Russia believes dialogue between the Yugoslav authorities and the Albanian minority are the best and optimal path for settling this problem, Tarasov said.
He also presented certain details regarding the regular session of the Contact Group set for Wednesday in Moscow at the level of deputy foreign ministers, political directors of foreign ministries. During this meeting the group will consider the implementation of the Bosnia peace accords and a series of other serious problems concerning the situation in the region, he said.
The meeting will be attended by representatives of Great Britain, Germany, Italy, the United States, and France, as well as High Representative of the international community for Bosnia Carlos Westendorp.
Russia will be represented by First Deputy Foreign Minister Igor Ivanov and Deputy Nikolai Afanasyevsky.
Tarasov confirmed earlier reports that Russian Foreign Minister Yevgeny Primakov would tour the Balkans next month. He said the visit would take place in the second half of March. Diplomatic consultations are currently under way about the tour timetable, he said.
 NON-ARGUMENTED ACCUSATIONS FROM ALBANIA
The Yugoslav Foreign Ministry is surprised and concerned that the recent unrests in northern Albanian towns were used for arbitrary and non- argumented accusations against the Federal Republic of Yugoslavia.
Albanian Interior Minister Neritan Ceka was especially engaged in this, as he recently reiterated on a number of occasions in public that Yugoslavia and its organs were responsible for these unrests, without presenting any proof whatsoever.
Yugoslavia resolutely rejects these accusations as untrue, malicious, and aimed at diverting attention from the real causes of the internal problems in Albania.
Yugoslavia welcomes the process of stabilization of the situation in Albania and the readiness of the Government of Prime Minister Fatos Nano to normalize mutual relations, expressed during his talks with Yugoslav President Slobodan Milosevic on the island of Crete in November 1997.
Yugoslavia stands firm in its option to normalize and develop Yugoslav- Albanian relations on the bases of good-neighbour relations, mutual interests, and non-interference in internal affairs, and expects Albania also to confirm in practice its readiness for such a development of relations, which is in the interest of the two countries, peace and stability in the region.
 REPUBLIKA SRPSKA TELEVISION RESUMES BROADCASTING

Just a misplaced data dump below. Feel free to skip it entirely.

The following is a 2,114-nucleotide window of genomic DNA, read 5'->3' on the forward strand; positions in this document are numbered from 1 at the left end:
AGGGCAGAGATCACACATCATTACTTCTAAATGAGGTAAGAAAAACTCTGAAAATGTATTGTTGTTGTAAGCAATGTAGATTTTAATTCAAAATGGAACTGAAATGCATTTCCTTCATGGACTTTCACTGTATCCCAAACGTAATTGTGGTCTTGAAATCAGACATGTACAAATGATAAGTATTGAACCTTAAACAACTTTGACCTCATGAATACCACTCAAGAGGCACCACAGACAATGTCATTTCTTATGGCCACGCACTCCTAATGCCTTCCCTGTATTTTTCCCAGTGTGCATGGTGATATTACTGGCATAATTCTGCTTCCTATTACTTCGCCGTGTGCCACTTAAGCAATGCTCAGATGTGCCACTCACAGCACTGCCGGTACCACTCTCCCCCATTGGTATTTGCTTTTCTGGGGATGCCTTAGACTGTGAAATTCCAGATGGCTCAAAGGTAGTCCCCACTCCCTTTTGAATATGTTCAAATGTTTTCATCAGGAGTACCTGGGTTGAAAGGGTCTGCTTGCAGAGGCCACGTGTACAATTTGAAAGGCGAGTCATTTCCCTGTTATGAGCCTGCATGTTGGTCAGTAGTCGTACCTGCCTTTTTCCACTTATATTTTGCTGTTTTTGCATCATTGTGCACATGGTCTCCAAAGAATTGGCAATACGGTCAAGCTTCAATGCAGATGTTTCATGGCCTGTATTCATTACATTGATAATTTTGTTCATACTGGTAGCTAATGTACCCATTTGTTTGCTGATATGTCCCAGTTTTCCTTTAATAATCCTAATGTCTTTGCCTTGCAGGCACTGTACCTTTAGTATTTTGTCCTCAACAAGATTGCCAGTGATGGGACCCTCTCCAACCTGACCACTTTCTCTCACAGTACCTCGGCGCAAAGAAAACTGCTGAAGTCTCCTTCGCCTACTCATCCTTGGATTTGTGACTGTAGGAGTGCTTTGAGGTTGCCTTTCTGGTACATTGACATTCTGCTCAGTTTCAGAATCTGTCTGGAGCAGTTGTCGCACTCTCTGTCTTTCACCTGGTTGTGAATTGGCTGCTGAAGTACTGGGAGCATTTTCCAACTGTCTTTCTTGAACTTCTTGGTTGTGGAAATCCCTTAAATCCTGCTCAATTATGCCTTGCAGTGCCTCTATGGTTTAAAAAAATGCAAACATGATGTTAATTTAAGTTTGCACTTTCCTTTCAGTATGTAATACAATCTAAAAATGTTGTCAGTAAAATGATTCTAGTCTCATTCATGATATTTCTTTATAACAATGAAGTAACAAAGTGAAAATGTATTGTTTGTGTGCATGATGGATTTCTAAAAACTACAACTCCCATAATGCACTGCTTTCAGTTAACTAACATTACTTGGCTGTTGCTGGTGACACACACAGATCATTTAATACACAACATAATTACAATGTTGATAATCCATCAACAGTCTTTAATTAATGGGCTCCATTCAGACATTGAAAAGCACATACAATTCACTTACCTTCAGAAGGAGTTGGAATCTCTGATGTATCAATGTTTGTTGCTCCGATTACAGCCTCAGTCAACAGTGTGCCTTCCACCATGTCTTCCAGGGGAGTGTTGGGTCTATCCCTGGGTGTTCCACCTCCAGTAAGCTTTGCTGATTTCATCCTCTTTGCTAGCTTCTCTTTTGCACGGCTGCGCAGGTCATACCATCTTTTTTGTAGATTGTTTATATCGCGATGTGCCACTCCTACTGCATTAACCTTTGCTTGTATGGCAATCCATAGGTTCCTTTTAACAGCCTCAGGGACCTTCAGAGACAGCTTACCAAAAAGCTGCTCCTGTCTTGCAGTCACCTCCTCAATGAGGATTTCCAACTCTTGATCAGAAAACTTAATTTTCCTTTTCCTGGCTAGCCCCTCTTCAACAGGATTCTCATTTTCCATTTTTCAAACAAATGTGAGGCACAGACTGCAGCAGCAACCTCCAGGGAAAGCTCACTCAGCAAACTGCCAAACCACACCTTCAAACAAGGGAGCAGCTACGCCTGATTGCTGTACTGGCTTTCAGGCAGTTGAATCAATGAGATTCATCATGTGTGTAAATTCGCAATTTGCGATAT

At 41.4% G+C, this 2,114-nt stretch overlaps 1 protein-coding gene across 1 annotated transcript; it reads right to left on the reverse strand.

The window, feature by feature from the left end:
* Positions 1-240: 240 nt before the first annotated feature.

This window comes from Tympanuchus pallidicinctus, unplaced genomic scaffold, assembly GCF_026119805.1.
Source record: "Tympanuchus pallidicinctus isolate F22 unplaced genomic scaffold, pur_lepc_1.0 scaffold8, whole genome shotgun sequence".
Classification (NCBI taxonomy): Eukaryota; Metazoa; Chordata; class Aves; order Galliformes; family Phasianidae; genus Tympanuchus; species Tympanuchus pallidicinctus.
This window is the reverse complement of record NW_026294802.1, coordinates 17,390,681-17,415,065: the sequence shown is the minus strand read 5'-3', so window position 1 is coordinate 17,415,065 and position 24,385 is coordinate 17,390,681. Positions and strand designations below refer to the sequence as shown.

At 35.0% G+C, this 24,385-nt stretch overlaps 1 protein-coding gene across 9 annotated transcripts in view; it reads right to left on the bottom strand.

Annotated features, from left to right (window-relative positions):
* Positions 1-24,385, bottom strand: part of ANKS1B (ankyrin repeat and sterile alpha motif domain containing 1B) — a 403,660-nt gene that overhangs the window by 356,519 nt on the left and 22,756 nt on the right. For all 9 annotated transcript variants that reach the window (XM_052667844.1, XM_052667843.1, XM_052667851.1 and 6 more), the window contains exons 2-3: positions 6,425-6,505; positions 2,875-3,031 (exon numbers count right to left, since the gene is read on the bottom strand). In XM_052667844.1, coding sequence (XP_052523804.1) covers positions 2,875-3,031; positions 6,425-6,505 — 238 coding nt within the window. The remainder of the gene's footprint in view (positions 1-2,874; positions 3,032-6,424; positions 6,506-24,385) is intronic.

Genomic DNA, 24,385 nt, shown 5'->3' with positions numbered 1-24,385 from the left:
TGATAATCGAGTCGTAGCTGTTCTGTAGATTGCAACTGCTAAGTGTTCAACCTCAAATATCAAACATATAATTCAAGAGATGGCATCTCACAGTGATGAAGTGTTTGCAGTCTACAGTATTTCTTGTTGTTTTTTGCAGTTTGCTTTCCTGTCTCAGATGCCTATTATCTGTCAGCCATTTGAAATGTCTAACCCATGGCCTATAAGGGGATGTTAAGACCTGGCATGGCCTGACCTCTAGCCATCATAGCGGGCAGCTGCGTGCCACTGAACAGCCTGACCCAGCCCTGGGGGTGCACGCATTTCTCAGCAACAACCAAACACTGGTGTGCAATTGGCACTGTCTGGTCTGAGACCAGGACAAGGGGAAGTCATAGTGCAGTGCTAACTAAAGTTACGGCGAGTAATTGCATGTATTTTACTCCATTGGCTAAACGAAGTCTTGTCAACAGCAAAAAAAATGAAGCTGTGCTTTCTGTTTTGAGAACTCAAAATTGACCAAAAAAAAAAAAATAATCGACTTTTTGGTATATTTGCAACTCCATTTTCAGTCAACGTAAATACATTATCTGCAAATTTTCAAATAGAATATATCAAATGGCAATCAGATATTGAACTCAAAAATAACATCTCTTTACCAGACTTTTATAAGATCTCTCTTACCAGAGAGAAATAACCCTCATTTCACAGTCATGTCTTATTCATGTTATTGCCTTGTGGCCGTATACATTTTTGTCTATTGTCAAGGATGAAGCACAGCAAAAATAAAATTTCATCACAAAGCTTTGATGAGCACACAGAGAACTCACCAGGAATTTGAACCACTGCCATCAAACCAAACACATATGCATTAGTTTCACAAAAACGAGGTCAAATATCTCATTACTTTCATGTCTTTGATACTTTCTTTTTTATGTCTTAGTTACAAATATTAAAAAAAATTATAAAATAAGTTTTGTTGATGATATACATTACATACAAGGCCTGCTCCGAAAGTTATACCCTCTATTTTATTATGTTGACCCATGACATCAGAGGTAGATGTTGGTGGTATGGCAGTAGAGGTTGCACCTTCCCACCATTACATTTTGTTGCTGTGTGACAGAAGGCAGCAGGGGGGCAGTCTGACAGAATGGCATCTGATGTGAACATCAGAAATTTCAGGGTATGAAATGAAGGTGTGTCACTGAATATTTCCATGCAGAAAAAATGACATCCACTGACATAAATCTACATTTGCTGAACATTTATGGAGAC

The Republika Srpska Television studio in Pale resumed broadcasting on Tuesday after its technical sector was made operational again.
The Pale studio did not broadcast for several months after SFOR seized transmitters on October 1 and channelled all programs through the Banja Luka studio.
The studios in Pale, Banja Luka and Bijeljina and technical facilities in Trebinje and Prijedor were interlinked on Tuesday into a single broadcasting network again.
 YUGOSLAV DEPUTY PREMIER RECEIVED HEPO DELEGATION
Yugoslav Deputy Prime Minister Danko Djunic received in Belgrade on Tuesday Hellenic Foreign Trade Board (HEPO) Foreign Trade Committee President Yannis Tzen.
The Yugoslav Government said in a statement that both sides had expressed interest in the promotion of all forms of bilateral economic cooperation.
Djunic voiced special interest in the experiences of HEPO, which operates under the supervision of the Greek National Economy Ministry and is an official non-profit organisation for the development and promotion of Greek export companies. HEPO is financed from the national budget and through E.U. programmes.
Since the Yugoslav Government is working on the realisation of an idea to set up a similar organisation for the promotion of Yugoslav exports, it was agreed that HEPO should help set up this institution.
Both sides agreed that there existed realistic possibilities to broaden cooperation between the Greek and Yugoslav companies, especially in supporting the increase of Yugoslav exports and the companies' joint appearance on the third markets.
Tzen said that Greece was specially interested in the possibility to invest in Yugoslavia's industrial capacities which are not in operation due to the lack of finances and modern equipment or are not fully employed, as well as in the new industrial capacities necessary for the economic development.
Greek Ambassador in Belgrade Panayotis Vlasopoulos participated in the talks, the statement said.
 DIRECTOR OF THE YUGOSLAV CUSTOMS RECEIVED BRITISH AMBASSADOR
Director of the Yugoslav Customs Administration Mihalj Kertes received Britain's Ambassador to Yugoslavia Brian Donnelly on Tuesday.
During the friendly talks, the two parties conferred about promotion of bilateral relations, in particular business and customs cooperation, said a statement issued by the Customs Office.
It was agreed that there were no outstanding or unresolved issues between the two sides in cooperation.
The officials assessed it was necessary to initiate with competent bodies an accord on customs cooperation and mutual assistance, aimed at expediting the work of customs in both countries in checking the flow of illicit commodities.